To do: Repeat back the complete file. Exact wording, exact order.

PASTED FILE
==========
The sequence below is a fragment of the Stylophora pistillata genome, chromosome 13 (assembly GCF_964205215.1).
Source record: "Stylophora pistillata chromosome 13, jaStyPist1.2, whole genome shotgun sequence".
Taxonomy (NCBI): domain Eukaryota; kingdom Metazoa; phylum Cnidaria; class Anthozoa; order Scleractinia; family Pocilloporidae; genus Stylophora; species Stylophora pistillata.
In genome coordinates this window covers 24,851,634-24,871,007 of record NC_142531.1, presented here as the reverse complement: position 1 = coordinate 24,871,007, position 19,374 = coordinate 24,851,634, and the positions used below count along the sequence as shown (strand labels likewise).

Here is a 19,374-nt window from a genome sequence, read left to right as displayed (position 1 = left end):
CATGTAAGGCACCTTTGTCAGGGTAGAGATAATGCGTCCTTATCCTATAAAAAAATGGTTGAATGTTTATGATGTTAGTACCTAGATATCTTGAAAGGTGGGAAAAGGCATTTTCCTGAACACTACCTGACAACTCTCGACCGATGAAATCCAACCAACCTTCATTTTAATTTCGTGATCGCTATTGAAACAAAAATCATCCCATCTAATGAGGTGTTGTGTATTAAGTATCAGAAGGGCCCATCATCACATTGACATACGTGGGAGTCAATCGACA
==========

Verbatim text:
The sequence below is a fragment of the Stylophora pistillata genome, chromosome 13 (assembly GCF_964205215.1).
Source record: "Stylophora pistillata chromosome 13, jaStyPist1.2, whole genome shotgun sequence".
Taxonomy (NCBI): domain Eukaryota; kingdom Metazoa; phylum Cnidaria; class Anthozoa; order Scleractinia; family Pocilloporidae; genus Stylophora; species Stylophora pistillata.
In genome coordinates this window covers 24,851,634-24,871,007 of record NC_142531.1, presented here as the reverse complement: position 1 = coordinate 24,871,007, position 19,374 = coordinate 24,851,634, and the positions used below count along the sequence as shown (strand labels likewise).

Here is a 19,374-nt window from a genome sequence, read left to right as displayed (position 1 = left end):
CATGTAAGGCACCTTTGTCAGGGTAGAGATAATGCGTCCTTATCCTATAAAAAAATGGTTGAATGTTTATGATGTTAGTACCTAGATATCTTGAAAGGTGGGAAAAGGCATTTTCCTGAACACTACCTGACAACTCTCGACCGATGAAATCCAACCAACCTTCATTTTAATTTCGTGATCGCTATTGAAACAAAAATCATCCCATCTAATGAGGTGTTGTGTATTAAGTATCAGAAGGGCCCATCATCACATTGACATACGTGGGAGTCAATCGACA